Sarah Jaroskye recently posted a blog, which captured my heart, and I thought I would share it with all of you. She has begun harvesting Cottonwood buds and making therapeutic oils with them. Her spirit of asking permission before collecting the buds (a beautiful Native American tradition) and thanking the tree after (perhaps even with a gift of some kind) touched my spirit reminding me of the ever-flowing gratitude we each might offer Mother Nature daily.
The Cottonwood leaves have always captured my attention with their lovely soft, heart shaped leaves. What a timely post this was as we soon will celebrate Saint Valentine’s Day with hearts floating everywhere. Perhaps, if the season permits, some of you might find some buds of this beloved tree to harvest in honor of Valentine’s Day?
The rich and earthy resin of the leaf buds is often referred to as “Balm of Gilead”. One variety or another of the Cottonwood grows throughout North America and they are indeed a favorite in the blooming season of many bees (I love seeing those bees ever vibrant!). The herbal actions of the resin extract include: anti-fungal, anti-microbial, anti-inflammatory, and analgesic (pain relieving).
Last year when I moved into my new home I inherited a mature jojoba tree and harvested its seeds with utter joy. I was able to enjoy a beautiful, soothing jojoba oil and also thrilled a massage therapist when sharing with her. Infusing oil is a simple process simply be certain the buds or seeds are completely dry and use a quality carrier oil. Sarah chose a simple olive oil for her Cottonwood buds. I used an organic apricot oil with the jojoba.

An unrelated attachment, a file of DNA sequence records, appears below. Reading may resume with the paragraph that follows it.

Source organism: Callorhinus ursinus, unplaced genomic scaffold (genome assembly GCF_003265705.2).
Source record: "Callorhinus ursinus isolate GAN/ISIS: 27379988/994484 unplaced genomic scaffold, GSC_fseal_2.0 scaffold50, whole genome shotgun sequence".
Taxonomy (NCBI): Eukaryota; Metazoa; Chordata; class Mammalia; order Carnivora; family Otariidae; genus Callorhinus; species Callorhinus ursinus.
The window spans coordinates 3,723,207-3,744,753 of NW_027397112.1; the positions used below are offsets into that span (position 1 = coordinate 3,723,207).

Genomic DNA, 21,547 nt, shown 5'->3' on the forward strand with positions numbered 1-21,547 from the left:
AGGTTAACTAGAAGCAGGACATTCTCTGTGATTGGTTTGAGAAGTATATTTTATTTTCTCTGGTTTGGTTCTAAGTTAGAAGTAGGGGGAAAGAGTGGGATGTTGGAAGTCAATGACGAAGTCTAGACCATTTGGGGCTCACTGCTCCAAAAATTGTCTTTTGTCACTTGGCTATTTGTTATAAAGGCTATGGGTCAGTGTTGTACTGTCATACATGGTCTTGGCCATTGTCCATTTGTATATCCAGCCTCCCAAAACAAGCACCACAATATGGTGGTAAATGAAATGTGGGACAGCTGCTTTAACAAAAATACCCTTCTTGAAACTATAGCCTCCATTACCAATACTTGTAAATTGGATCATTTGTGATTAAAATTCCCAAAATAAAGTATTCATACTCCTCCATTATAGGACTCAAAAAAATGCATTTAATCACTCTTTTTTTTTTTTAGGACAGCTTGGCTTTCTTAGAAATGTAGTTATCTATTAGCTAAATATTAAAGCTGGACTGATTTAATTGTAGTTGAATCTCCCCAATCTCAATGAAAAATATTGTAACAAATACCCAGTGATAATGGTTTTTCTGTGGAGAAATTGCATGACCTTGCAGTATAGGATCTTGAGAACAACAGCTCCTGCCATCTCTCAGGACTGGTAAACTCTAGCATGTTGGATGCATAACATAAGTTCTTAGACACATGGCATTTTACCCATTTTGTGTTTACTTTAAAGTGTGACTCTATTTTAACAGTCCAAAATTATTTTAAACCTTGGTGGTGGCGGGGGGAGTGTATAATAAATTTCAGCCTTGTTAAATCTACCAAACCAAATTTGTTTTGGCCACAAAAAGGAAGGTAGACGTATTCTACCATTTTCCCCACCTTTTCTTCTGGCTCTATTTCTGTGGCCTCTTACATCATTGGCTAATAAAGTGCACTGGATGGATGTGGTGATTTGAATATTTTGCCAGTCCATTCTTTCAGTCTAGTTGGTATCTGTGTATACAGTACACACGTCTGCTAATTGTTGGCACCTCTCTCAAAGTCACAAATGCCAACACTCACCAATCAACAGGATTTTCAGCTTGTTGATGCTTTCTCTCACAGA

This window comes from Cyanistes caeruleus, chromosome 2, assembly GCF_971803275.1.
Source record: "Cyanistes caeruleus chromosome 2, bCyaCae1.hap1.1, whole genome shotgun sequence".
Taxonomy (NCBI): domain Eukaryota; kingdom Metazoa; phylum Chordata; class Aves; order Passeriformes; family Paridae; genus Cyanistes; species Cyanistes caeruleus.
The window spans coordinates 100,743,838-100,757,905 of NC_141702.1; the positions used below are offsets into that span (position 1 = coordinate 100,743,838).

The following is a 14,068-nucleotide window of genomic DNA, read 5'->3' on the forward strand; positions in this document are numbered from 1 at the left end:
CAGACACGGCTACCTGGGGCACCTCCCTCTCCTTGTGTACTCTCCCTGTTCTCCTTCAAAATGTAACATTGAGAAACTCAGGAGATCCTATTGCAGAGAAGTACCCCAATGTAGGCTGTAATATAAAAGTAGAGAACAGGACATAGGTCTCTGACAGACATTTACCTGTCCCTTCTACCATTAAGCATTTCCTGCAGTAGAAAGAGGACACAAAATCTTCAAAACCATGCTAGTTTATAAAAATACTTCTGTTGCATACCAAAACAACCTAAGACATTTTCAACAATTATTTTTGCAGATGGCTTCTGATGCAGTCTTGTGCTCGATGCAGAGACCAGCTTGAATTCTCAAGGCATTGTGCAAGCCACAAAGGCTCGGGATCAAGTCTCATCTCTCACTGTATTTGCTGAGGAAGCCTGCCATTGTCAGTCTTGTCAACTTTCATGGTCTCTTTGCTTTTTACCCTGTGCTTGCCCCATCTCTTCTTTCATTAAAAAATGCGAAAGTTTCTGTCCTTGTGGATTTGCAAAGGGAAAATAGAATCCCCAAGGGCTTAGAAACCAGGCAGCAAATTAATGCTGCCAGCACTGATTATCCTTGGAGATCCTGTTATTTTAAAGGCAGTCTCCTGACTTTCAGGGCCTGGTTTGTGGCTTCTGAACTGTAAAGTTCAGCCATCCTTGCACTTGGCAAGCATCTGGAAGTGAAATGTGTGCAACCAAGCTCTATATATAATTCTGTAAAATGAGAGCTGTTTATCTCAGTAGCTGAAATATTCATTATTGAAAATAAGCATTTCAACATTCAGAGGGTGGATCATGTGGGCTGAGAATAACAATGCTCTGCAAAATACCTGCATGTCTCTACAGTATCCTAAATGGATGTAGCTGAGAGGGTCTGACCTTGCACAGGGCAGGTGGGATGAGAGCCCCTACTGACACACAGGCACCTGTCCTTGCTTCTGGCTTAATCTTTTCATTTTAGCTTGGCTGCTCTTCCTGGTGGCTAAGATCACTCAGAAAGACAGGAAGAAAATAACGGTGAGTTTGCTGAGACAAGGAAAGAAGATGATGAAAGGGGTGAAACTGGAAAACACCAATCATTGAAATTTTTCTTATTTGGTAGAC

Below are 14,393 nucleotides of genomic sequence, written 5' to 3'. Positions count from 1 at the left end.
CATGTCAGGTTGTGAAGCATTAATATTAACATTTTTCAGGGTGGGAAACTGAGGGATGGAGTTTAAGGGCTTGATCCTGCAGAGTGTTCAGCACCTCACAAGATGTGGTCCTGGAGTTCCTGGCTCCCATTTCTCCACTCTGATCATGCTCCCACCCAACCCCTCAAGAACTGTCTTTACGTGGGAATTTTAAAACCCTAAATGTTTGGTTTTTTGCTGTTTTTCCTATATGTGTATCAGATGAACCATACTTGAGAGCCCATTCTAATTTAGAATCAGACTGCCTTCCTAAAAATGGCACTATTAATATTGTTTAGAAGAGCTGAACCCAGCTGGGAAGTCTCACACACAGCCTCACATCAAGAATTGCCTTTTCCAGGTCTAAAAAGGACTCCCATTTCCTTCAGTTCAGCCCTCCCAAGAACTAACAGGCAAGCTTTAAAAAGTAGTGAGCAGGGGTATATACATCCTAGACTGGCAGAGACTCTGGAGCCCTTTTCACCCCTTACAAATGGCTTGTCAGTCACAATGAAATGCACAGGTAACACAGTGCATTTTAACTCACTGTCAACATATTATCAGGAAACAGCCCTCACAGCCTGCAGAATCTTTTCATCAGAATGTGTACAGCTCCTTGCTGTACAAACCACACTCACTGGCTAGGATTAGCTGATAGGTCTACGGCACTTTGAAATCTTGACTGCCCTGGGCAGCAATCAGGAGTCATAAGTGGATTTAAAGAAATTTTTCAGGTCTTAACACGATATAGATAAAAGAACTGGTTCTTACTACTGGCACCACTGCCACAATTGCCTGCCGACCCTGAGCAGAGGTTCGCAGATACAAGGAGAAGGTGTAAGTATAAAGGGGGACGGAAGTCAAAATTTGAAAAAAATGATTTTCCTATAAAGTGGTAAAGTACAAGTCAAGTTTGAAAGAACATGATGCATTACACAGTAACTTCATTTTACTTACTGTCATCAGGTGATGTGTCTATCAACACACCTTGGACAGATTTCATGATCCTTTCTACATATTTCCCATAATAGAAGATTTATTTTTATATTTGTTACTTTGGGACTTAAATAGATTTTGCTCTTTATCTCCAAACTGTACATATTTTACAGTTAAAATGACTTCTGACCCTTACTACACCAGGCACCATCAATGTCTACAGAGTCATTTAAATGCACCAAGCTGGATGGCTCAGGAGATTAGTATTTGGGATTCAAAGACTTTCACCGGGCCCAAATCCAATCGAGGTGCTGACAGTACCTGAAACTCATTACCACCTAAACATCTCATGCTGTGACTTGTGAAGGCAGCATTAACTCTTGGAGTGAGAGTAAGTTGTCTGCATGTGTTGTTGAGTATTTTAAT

There is a rich connection we appreciate when we not only notice, rather with deep gratitude, collect and harvest the plethora of gifts nature spills upon our earth. It allows us to truly experience the deep roots we share and invite the entire realm of nature into our lives as a natural extension of ourselves.
You may read the full post and directions for the harvesting of the Cottonwood buds here: http://urbanfarm.org/blog/1645-cottonwood-bud-winter-wild-harvesting